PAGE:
Quail with Banana Polenta, Beet Juice and Sorrel Salad


Berkshire Pork Tenderloin with Charcoal Crus, Macaroni and Cheese and Leeks


Veal Cheek with Red Curry, Nante Carrots Baked in Salt and Fried Sticky Rice


Grapefruit Curd, Avocado, Cilantro Sorbet and Charred Maple-Lime


A boisterous and fun atmosphere



ink. on Urbanspoon

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Filed under West Hollywood

Sack It To Me!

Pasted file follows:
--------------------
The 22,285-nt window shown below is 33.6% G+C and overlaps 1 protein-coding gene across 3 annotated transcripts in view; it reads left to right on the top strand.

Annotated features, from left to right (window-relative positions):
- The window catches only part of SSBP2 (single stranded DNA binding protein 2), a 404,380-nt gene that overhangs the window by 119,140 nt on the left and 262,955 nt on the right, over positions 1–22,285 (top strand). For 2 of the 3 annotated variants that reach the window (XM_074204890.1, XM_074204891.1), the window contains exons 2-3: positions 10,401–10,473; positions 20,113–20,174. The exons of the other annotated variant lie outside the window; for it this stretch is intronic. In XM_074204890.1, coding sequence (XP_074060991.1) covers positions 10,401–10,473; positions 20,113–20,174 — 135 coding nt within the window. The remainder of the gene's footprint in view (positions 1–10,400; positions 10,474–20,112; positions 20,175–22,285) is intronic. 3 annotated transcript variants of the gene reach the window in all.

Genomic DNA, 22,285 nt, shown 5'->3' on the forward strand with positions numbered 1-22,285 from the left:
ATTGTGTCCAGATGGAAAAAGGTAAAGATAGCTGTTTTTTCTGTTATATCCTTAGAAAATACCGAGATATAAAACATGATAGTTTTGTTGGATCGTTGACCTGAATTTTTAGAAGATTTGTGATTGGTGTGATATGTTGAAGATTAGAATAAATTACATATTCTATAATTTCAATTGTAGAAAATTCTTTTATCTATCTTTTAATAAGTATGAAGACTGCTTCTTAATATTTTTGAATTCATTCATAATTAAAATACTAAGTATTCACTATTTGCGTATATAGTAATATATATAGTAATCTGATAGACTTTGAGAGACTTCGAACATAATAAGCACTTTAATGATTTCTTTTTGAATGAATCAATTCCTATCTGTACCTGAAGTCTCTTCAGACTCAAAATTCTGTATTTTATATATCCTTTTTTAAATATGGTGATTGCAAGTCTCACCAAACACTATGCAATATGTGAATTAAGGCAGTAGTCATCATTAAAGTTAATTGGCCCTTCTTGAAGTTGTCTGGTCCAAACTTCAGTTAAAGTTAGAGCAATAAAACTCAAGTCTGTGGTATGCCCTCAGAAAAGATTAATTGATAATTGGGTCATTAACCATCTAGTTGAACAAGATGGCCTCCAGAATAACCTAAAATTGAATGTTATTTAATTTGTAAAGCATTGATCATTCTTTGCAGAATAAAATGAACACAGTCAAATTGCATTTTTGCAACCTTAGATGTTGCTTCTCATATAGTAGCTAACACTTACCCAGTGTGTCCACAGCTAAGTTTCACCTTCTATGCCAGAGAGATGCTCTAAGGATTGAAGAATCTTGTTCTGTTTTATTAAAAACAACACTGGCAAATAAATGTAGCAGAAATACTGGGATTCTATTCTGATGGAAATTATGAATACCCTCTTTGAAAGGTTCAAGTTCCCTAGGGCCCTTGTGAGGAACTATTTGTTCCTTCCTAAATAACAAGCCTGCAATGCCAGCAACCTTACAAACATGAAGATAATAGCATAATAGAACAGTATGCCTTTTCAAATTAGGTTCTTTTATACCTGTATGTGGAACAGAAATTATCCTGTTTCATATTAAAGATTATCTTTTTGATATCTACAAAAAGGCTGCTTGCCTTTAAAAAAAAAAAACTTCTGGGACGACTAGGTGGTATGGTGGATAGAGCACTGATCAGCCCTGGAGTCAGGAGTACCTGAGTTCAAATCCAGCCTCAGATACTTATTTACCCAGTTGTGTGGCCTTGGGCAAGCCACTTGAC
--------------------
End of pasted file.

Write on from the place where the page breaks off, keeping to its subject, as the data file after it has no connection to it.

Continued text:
Los Angeles foodies have been eagerly awaiting the opening of ink, the new restaurant by uber-talented, bad-ass Top Chef winner Michael Voltaggio. While ink should finally open next month, Voltaggio surprised everyone recently by opening a gourmet sandwich counter called ink.sack a few doors down from his soon-to-debut fine dining restaurant on Melrose. I’ve been to ink.sack a couple times since it opened less than two weeks ago and I am already a huge fan. The sandwiches are inexpensive but small, so you need to order at least two (I could easily polish off three) to make a meal. This is a great feature because even if you go there alone, you’re able to try different things without making a pig of yourself.